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05-29-09, 09:09 PM #1
State: We can't afford to pay police officers more. Cops: OK - well we'll stop issuing petty traffic violations and speeding tickets to raise revenue
The police union’s work-to-rule campaign over pay issues looks set to continue into next week after Treasurer Troy Buswell said today the State Government would meet the union on Tuesday for further negotiations “in good faith”.
BLOG: Do police deserve better?
The police campaign — which is pushing for a 15 per cent increase over three years instead of the Government’s offer worth 9.5 per cent over the same period — encourages officers to take up their right to a 40-minute lunch break at their station and run extensive checks on their vehicles and weapons.
The second stage of action involves refusing to issue traffic fines and undermining Multanova revenue by parking in front of the cameras to alert drivers to their presence.
Mr Buswell said he understood police were frustrated with the pay offer the State Government had made.
“We wish we could offer police officers more…but the facts are, given the impact of the global financial crisis on finances in WA, we’re not in that position,” he said.
“Our offer is a fair offer, notwithstanding that, I understand the frustration.”
Mr Buswell said while he was unaware of specific action officers planned to take, he did not believe community safety was in jeopardy.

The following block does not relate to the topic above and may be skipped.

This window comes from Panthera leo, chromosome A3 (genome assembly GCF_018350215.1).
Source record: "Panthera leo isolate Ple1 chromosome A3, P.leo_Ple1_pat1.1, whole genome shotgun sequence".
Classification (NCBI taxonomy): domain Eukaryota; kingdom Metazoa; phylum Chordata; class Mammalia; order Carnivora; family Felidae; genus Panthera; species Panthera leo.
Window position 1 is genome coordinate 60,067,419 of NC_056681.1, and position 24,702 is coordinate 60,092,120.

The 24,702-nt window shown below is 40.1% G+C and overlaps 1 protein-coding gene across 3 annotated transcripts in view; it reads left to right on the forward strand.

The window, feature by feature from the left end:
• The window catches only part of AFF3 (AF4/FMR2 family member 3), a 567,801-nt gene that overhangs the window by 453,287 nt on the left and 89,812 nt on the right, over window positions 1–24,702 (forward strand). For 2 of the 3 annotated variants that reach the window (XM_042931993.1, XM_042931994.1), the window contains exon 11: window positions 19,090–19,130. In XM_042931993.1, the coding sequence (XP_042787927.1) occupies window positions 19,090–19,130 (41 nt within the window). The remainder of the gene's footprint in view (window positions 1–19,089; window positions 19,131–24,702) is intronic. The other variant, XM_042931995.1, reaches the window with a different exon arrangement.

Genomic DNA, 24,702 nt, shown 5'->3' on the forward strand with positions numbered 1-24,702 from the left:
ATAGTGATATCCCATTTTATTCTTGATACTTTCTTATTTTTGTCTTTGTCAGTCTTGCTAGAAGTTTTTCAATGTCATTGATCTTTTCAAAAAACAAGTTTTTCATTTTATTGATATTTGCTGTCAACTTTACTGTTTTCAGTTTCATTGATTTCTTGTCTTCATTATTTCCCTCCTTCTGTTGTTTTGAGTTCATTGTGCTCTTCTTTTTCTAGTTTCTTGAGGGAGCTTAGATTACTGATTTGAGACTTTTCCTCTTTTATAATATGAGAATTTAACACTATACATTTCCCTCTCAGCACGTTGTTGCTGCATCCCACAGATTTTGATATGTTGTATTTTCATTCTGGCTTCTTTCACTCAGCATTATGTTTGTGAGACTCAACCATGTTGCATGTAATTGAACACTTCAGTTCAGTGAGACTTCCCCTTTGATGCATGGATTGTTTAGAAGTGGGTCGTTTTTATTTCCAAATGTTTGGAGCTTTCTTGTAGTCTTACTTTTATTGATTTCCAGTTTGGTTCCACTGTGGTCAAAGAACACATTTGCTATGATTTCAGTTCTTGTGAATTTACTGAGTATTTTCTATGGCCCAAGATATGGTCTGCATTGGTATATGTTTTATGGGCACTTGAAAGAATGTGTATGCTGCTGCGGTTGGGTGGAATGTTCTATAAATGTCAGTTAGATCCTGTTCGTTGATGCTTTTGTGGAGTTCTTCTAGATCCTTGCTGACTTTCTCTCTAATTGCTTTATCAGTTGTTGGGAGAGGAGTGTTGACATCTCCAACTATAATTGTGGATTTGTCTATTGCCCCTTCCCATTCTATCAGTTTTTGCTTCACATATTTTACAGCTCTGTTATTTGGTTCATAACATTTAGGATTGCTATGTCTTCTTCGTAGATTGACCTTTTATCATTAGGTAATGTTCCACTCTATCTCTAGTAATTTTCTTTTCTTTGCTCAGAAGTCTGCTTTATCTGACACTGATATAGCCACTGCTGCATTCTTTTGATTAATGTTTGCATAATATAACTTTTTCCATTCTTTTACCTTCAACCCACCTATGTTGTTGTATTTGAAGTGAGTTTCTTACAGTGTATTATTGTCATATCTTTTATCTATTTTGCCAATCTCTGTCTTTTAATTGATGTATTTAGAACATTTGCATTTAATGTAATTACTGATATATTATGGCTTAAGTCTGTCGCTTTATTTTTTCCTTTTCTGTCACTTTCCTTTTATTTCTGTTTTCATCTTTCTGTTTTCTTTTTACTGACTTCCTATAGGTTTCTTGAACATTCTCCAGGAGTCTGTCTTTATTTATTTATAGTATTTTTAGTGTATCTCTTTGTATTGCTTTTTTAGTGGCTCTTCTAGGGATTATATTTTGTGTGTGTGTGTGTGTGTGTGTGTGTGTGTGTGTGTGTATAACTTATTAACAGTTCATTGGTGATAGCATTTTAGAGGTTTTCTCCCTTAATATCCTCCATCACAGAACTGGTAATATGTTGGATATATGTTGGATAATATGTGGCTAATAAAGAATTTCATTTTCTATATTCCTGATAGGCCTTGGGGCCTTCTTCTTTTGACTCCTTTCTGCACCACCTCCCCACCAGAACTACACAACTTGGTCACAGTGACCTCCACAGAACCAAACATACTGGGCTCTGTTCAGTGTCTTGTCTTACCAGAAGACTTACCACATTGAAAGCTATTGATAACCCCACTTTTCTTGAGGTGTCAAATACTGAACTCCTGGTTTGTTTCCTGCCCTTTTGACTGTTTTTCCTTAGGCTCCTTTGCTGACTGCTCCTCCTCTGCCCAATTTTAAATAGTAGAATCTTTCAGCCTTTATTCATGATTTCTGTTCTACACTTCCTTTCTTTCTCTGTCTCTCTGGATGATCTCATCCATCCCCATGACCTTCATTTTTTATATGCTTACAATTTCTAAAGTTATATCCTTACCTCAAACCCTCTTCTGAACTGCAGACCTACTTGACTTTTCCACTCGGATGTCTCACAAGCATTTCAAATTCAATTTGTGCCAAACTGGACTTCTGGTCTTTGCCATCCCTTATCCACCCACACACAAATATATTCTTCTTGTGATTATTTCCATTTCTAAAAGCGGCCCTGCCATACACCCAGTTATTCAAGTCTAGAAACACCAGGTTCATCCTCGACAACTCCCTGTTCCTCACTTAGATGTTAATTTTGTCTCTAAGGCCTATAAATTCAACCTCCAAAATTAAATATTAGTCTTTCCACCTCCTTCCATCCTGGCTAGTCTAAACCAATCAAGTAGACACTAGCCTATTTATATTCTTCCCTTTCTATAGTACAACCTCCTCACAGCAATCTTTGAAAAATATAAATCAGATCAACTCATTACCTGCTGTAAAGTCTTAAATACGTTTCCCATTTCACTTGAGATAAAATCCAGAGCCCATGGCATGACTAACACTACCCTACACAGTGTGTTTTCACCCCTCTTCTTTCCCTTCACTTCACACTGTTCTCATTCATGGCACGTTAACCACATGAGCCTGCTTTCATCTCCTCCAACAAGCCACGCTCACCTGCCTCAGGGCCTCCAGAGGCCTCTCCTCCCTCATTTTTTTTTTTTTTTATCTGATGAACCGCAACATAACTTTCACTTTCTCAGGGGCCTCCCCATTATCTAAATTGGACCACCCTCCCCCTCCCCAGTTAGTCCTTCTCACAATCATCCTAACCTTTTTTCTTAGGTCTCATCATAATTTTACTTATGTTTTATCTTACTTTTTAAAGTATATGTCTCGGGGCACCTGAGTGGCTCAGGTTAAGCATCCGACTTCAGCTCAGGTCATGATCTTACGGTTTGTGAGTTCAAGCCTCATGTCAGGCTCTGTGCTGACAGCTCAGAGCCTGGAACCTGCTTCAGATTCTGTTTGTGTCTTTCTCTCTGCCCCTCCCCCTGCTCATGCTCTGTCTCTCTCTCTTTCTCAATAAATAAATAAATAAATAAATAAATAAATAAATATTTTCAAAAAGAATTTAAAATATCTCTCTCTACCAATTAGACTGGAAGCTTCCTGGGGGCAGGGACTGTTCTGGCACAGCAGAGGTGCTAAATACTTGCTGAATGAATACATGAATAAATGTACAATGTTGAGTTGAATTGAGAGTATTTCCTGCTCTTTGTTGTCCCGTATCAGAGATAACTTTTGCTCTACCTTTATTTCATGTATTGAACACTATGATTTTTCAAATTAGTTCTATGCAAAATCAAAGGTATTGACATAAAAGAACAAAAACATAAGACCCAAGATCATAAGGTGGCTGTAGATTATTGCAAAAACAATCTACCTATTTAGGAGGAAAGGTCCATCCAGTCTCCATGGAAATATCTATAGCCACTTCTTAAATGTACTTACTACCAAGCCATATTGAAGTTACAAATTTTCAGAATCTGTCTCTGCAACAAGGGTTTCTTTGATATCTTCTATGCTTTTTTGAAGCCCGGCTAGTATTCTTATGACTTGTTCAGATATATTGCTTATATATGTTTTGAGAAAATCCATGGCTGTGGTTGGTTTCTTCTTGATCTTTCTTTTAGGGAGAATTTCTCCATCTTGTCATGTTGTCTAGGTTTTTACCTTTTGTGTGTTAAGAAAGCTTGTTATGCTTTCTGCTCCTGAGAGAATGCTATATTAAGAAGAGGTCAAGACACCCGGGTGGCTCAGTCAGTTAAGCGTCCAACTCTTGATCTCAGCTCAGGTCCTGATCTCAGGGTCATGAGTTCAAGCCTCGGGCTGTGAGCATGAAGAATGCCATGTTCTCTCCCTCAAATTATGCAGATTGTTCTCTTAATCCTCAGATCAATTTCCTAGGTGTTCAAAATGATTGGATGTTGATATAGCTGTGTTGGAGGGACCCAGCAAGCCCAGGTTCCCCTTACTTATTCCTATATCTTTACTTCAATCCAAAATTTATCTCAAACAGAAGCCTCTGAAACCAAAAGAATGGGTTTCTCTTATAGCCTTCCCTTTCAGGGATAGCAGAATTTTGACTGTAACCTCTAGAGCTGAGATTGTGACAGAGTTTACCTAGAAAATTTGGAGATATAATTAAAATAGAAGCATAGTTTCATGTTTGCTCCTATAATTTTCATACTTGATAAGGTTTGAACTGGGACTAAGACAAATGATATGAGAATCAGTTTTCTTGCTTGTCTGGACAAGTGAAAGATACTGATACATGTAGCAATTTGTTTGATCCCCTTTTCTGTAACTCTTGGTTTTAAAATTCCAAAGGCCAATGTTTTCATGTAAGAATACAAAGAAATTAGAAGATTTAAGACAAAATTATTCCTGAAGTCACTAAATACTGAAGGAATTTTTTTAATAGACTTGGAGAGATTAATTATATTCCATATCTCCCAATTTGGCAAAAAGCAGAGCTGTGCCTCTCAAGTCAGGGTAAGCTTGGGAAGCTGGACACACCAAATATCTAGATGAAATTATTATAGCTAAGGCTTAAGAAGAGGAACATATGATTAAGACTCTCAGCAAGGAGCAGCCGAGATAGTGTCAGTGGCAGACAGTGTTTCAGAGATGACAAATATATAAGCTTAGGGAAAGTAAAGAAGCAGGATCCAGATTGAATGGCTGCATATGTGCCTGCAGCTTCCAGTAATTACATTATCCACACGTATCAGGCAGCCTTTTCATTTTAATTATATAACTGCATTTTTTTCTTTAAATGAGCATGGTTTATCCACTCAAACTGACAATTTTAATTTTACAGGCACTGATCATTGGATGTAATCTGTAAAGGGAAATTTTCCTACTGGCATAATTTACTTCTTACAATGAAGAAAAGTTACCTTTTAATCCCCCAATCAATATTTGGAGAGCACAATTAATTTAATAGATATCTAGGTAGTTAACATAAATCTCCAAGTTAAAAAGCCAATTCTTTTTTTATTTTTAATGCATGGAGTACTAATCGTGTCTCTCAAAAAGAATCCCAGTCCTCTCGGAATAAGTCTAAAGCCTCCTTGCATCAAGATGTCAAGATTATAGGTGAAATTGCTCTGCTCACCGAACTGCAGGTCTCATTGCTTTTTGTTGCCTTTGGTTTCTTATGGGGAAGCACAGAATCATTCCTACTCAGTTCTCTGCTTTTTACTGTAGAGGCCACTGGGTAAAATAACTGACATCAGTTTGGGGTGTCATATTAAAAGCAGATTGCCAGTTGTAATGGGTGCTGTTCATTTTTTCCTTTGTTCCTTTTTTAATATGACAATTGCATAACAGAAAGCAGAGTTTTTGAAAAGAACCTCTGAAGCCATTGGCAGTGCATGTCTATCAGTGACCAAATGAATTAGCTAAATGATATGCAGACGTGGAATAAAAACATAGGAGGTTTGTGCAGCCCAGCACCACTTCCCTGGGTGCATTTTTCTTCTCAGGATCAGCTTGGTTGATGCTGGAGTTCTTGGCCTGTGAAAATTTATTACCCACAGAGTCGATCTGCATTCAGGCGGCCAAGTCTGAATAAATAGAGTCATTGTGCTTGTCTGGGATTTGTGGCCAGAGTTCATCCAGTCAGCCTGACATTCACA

“I know a lot of police officers and I can’t imagine that police officers would knowingly take industrial action which would reduce the safety and the services they provide to the public of WA,” he said.
“I remember the last police dispute where there was a range of activities they were engaged in… very careful though were the police officers not to impact on broader community safety and I expect that they will operate in much the same way this time.
“We’re engaged in a process of negotiations with the union (but) we quite simply can’t afford to meet their demands in the current financial environment.”
Assistant Police Commissioner Dominic Staltari assured the public today that the community would not be left waiting for urgent police services during the campaign.
Shadow police minister Margaret Quirk has described the State Government’s commitment to WA’s police force as “empty rhetoric”.
“The Government has managed to settle wage claims from the fire fighters, teachers, TAFE teachers and bus drivers,” Ms Quirk said.
“So one’s really got to question the bona fides of the Government who say they fully support police men and women but when it counts, they’ve gone missing in action.”
Police union president-elect Russell Armstrong said members were outraged after receiving a letter yesterday from the Department of Commerce warning that if a new pay deal was not struck by June 30, the State Government would refuse to back pay the increase.
The Government’s new policy of refusing to allow retrospective pay increases was introduced in April and will affect any agreements negotiated after July 1.
Mr Armstrong said it was an unprecedented step designed to bully officers into accepting the offer of 9.5 per cent.
05-30-09, 05:13 PM #2
Sounds like they have been taking lessons from our politicians.
They failed to agree our pay until some months after the review date and then would'nt pay the back pay.
We had to settle for 2.5% over the next 3 years.the sole advantage of power is that you can do more good.
( Baltasar Gracian )
06-01-09, 04:55 PM #3Chief Wheaties PisserVerified LEO
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Outstanding! Shade tree policing, no traffic stops, get the message across, especially if you can take care of the other agencies first.
Remember folks, cops are looked upon as nothing more than overpaid cannon fodder.
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